“If you look for perfection, you'll never be content.”
Leo Tolstoy, Anna Karenina
“Have no fear of perfection - you'll never reach it.”
“I am careful not to confuse excellence with perfection. Excellence, I can reach for; perfection is God's business.”
Michael J. Fox
What, I wonder, causes us to make bad choices? I understand that it can be stress or the result of a physical problem or just being in a bad mood, but why are we imperfect, even when things are fine? In the Garden of Eden, Adam and Eve willingly disobeyed God even though they were in a beautiful environment with someone they loved. Life was perfect and they even had physical access to God. Still they messed things up. Most likely I would have done the same thing. I just don’t understand why. Maybe it’s a question best left to theologians, philosophers and people far smarter than me. Rather than spend a lot of time on the question, perhaps I can pose a different question.
How can I be a better man?
That’s really the more important question, isn’t it? It’s pretty obvious to anyone who has known me for more than five minutes that I’m imperfect. I let people down. I can be selfish. And angry. I’m inconsistent. I struggle with fear. I complain. I forget things that are important to others. Lately, it seems, I’ve made a habit of hurting people I love. I’m not a Nazi or a child molester or a psychopath, but I’ve done enough of my own damage. So what can I do about all of this?
First I need to accept who I am. Acceptance doesn’t mean I approve or even acquiesce to my baser nature. It simply means that I accept who I am, without condemning or criticizing myself. If I’m not perfect, I’m in good company (and bad). I’m right there with all the rest of humanity. I’m not better or worse than most others. I have to let go of the idea that I can or even should be perfect. To accept who I am, this requires presence.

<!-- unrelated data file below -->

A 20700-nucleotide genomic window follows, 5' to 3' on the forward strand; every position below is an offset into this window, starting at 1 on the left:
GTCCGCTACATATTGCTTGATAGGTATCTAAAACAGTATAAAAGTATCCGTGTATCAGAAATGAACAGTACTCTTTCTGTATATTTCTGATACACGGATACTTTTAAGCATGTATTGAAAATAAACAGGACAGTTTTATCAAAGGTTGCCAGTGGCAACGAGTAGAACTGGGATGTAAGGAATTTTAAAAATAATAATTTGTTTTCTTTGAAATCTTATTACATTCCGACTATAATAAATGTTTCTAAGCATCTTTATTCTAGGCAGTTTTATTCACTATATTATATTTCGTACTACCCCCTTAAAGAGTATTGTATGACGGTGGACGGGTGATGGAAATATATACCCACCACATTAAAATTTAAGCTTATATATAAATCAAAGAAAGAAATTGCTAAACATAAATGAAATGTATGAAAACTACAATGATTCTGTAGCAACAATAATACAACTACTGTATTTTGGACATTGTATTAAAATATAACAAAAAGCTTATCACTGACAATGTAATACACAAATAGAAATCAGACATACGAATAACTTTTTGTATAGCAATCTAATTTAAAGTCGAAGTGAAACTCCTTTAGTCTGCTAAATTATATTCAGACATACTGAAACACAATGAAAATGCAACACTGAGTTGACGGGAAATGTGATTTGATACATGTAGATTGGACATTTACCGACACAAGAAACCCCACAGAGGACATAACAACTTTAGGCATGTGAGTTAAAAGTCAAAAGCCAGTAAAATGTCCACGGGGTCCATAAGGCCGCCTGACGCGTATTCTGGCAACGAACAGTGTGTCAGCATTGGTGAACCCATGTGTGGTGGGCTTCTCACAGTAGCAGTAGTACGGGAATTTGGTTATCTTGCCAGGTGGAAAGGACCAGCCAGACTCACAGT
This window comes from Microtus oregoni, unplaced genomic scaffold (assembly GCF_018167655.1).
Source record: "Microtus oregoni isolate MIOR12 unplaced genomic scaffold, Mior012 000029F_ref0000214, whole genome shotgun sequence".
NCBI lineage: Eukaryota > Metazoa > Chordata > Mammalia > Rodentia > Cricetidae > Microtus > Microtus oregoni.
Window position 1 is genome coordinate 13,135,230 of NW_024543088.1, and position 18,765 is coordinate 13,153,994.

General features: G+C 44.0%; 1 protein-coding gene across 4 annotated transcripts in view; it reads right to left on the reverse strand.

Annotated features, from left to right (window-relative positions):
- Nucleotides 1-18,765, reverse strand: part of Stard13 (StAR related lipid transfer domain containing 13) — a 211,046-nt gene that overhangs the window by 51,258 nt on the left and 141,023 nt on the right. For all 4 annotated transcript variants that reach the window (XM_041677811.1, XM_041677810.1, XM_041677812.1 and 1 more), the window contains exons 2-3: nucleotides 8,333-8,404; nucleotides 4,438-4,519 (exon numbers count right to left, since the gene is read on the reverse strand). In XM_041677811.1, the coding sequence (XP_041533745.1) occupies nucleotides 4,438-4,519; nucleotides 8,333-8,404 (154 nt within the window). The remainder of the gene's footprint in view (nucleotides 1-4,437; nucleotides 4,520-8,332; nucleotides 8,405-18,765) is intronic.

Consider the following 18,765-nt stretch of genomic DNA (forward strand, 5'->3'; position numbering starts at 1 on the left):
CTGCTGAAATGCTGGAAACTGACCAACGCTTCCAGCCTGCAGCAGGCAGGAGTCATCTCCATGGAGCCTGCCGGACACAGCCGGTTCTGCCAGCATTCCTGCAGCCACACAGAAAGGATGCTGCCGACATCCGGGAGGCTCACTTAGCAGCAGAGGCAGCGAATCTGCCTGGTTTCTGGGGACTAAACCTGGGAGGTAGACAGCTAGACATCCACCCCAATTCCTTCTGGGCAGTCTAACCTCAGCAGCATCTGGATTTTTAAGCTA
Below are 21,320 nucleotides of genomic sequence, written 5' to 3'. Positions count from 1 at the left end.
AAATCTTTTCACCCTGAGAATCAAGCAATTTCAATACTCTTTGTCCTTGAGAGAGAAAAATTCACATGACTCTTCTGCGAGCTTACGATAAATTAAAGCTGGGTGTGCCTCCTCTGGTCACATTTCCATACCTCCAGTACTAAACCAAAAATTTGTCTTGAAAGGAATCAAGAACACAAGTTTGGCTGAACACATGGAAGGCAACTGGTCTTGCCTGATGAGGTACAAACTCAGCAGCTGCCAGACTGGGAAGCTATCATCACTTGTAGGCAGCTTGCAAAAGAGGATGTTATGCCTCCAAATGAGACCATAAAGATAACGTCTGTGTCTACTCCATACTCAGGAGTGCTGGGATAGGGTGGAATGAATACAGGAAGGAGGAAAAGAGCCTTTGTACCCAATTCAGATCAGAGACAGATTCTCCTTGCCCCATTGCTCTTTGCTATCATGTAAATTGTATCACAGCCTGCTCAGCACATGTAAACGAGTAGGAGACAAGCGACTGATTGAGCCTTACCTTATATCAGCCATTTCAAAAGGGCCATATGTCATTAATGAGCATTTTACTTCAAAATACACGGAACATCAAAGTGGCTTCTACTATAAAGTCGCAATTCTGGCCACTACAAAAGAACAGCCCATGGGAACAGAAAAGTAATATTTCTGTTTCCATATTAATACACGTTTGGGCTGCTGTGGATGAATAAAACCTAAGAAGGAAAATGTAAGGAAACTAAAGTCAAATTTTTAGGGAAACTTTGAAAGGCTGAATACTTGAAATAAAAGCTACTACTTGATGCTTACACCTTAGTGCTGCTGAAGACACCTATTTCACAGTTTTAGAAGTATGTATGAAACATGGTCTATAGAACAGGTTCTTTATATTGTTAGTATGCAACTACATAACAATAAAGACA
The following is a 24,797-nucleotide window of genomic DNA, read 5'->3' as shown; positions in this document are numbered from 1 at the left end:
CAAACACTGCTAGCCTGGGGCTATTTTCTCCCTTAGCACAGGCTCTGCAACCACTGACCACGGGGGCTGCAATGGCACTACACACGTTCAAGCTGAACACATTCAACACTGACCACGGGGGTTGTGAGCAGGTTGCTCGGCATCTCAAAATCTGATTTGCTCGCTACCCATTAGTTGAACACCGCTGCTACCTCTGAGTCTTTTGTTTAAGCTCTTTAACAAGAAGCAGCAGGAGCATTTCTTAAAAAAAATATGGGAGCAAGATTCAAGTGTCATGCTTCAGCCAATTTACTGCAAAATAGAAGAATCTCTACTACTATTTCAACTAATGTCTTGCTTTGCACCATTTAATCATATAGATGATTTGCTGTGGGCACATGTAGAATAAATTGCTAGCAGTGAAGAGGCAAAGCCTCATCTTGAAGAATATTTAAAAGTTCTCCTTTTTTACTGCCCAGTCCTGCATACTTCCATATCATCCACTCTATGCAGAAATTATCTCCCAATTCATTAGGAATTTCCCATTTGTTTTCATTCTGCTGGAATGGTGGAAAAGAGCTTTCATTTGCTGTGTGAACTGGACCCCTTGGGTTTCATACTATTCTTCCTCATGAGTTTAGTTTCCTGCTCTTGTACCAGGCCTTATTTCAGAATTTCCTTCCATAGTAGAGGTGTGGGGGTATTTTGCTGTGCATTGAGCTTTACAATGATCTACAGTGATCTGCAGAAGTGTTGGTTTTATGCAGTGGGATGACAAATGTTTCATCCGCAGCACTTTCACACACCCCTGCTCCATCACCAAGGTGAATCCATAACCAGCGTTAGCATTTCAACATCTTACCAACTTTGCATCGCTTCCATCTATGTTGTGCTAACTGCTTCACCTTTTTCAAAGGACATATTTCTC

Another thing I can do is fight my imperfections. This also requires presence. Fighting and acceptance seem to contradict each other, but I think they complement. Fighting my imperfection requires that I think before I speak. It requires that I consider other people’s perspectives and ideas. It requires a change in action. It requires that I accept my humanity without using it as an excuse. Jesus said, “Be perfect as your Father in Heaven is perfect.”
Some translations the word perfect here as “mature.” Maturity requires a change in perspective and behavior.
When my imperfections become obvious, I can also do my best to make amends. I can never change my actions of the past, but I can apologize for them. I can also change the way I do things now. Changing the past is impossible, but changing the present, and thus the future, is not only possible, it’s often preferable.
I don’t know if I want to be perfect, whatever that means. I do know that I want to be
· More loving
· A blessing
· More patient
· More peaceful
· More giving
· More industrious
Rather than focus on getting rid of my imperfection I want to, as Marcus Buckingham says, “Discover my strengths.”
I want to focus on what I do well and how I can make the world better. I don’t want to focus on perfection or imperfection. I want to focus on improvement. Improving is all I can really do, but if I really do improve and keep improving, it’s all I need to do. I also need to Get Started and Keep Going…even if I’m not perfect.